Finally, a quick word about Warlord Games’ Victory at Sea: Battle for the Pacific starter set. Sue bought me this for my birthday, but before I ploughed into it I decided that I’d do an unboxing of it. Whilst taking the pictures I discovered something a little odd. The miniatures were an odd brown colour, all but one that is, which was the blue/grey colour I’d expect of a resin miniature.
The detailing was also far crisper on the blue/grey one compared to the others, and its base was totally flat whilst the others were slightly warped.
Now Warlord make their own miniatures using their own resin recipe, and I’ve no experience of their miniatures before. So, I sent them an e-mail to find out if this is a normal occurrence or if there’s a problem with this particular set. At the moment I’m still waiting for a reply, but when I get one I’ll either continue with the unboxing or put out a post detailing the issue. Of course, if anyone else has ever experienced this then let me know in the comments, ta.
I’ve done a fair amount, for me, over the last couple of months.
I’ve completed leia Organa, which I’ve already published a post on, the Scoundrel from Gloomhaven, the first batch of my 10mm Romans, and three dwarves that had bee knocking around in my drawer for some time (read years!).
I’ve also just prepped my next batch, which includes more Romans, Chewbacca, and Rocket and Groot from Marvel: Crisis Protocol.
What has taken up most of my time, though, has been the making of some modular boards for the previously mentioned Marvel game.
The first attempt ended in the bin. I tried using all foamboard, my mistake, as I was gluing them together and then painting them, they warped and became unusable. So, after casting an eye around the garage I spotted a 3′ x 4′ MDF board, 6mm thick, great, and then I spotted some more, 3mm deep, perfect.
I cut the board into four, 3′ x 1′ and then used the 3mm board to make raised pavement areas. Sandpaper for the roads, painted it all up, and now I just need to varnish it and it’s ready to go.
I got the idea from the Terrain Tutor and just adapted it for my own means. I’ll put a post out showing how I did it once I’ve got them protected.
Carrying on from my previous geek, I’ve now watched series 6 of Agents of Shield – now waiting on 7 to appear on Disney+. Needless to say, it was superb and I barely paused for breath between episodes. Like Marvel, then you’ll love this!
Unfortunately, I can’t quite say the same for Agent Carter. A two season series focused on the post war adventures of Peggy Carter. The storylines are pretty good, not up to the entwining plots of Agents of Shield, but solid enough. The acting takes a little getting used to, especially at the start of season 1, as they seemed to be trying to portray the idea of how someone would act in the 50’s and it came across a bit ‘cheesy’. It did settle down by episode 3 or 4, or maybe I just got used to it, though Howard Stark was totally annoying all the way through and would have been more at home in the all child cast of Bugsy Malone.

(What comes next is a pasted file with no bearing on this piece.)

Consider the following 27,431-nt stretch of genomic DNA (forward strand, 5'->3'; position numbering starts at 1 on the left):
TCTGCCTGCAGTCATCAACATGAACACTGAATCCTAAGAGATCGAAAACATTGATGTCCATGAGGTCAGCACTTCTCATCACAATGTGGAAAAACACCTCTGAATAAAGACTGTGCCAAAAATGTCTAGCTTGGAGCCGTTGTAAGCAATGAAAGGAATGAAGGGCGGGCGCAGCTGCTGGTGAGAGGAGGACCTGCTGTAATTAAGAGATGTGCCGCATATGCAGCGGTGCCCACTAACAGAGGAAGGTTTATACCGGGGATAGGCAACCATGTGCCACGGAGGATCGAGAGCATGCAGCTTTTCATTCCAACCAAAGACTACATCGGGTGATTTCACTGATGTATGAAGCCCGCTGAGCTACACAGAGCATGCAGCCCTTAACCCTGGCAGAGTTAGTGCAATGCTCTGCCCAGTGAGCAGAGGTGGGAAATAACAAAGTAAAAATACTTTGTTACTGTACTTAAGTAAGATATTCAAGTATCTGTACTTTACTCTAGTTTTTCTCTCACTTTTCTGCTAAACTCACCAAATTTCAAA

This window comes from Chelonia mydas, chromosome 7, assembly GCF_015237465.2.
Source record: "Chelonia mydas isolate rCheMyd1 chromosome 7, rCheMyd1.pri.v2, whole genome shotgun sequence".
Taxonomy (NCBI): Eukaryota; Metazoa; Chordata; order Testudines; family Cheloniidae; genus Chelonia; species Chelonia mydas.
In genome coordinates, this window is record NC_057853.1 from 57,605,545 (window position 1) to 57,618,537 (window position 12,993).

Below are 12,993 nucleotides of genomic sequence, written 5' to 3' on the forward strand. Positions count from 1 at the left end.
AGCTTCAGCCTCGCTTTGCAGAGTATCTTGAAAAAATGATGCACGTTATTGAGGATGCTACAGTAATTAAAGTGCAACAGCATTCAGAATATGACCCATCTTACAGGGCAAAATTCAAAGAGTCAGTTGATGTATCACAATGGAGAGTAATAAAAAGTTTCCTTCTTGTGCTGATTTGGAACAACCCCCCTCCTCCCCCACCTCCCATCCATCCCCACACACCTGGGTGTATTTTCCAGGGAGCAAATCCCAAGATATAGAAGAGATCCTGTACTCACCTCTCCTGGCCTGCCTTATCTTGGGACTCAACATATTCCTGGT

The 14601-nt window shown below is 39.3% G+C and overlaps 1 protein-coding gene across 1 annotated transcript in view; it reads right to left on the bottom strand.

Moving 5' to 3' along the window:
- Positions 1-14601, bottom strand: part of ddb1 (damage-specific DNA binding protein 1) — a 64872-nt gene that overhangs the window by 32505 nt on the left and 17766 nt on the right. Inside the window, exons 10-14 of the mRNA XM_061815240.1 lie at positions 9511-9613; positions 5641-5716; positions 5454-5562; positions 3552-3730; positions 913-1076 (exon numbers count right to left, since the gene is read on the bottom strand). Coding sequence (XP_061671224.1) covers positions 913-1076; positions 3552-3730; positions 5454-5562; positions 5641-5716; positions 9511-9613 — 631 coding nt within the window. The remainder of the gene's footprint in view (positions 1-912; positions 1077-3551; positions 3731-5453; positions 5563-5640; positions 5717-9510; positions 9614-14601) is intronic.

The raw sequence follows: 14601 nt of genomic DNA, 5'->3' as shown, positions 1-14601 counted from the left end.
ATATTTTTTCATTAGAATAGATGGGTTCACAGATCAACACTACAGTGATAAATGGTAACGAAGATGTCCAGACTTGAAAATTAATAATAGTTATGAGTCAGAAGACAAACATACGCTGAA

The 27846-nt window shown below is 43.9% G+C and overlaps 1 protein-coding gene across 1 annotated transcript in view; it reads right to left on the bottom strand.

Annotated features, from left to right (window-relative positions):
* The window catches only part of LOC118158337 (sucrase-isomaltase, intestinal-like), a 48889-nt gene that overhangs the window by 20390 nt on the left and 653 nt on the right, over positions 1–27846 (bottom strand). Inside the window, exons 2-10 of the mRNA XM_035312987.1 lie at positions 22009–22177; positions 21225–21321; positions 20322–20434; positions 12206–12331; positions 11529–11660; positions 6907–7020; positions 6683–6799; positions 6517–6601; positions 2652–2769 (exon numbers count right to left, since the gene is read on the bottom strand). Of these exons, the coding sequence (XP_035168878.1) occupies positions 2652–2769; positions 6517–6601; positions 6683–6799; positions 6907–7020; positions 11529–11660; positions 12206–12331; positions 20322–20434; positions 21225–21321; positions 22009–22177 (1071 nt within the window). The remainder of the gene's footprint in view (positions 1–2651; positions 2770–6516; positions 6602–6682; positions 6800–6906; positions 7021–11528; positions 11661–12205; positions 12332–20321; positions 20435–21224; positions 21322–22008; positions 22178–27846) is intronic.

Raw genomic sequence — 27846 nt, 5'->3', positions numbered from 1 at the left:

Still, it was worth watching and filled a hole as I was waiting for the next season of The Mandalorian to start.
Between the sheets
As I mentioned last time, I was busy reading through the Carthage Trilogy written by Ross Leckie and I’ve now finished all three books.
I’ve already commented on the first book, Hannibal, so I’ll move straight into the second, Scipio.
I found it a much easier read than the first and for the most part enjoyed it. The base of the story is dictated by Scipio to his trusted friend Bostar – who was also a friend and companion of Hannibal. In-between Scipio’s narrations Bostar adds clips of his own life story, and the problem here is that it’s more interesting than that of the main character. My biggest issue, though, was the way Bostar cuts his own story short towards the end as time is pressing with Scipio’s trial almost concluded.
This felt a bit of a let down, as I said, Bostar’s story is an interesting one and I’d have like too have heard more. Also, the climax of the book is a bit of a non-occurence; nothing really happens. I finished the book wondering where, exactly, the story was!
Unfortunately, the final book, Carthage, is more of the same. This time, though, it is written as a collection of notes and writings gathered together by Polybius – letters to and from Cato, Hanno, Bostar, etc. – with Polybius adding his own notes here and there.
It doesn’t flow like a story and there’s just no real substance to it, again it ends in an anti-climax of nothingness!
The author also resorted to ‘cutting things short’ again, just like in the previous book. This time Polybius has to leave for Corinth and then has his own History to complete, so he must hurry to finish this narration. It’s as if the Author got fed up of writing and wanted a quick out, so decided to remove the narrations of Polybius, who was, like Bostar in the previous book, far more interesting then the main characters.
So, I can’t recommend going out and reading this trilogy to be honest. It doesn’t give much of an account of the happenings at the time – the first is probably the closest to historical fiction – and I ended up wondering where the story had gone. I had to battle to complete the last book and now, unusual for me as I’m a hoarder of books, these are going to charity.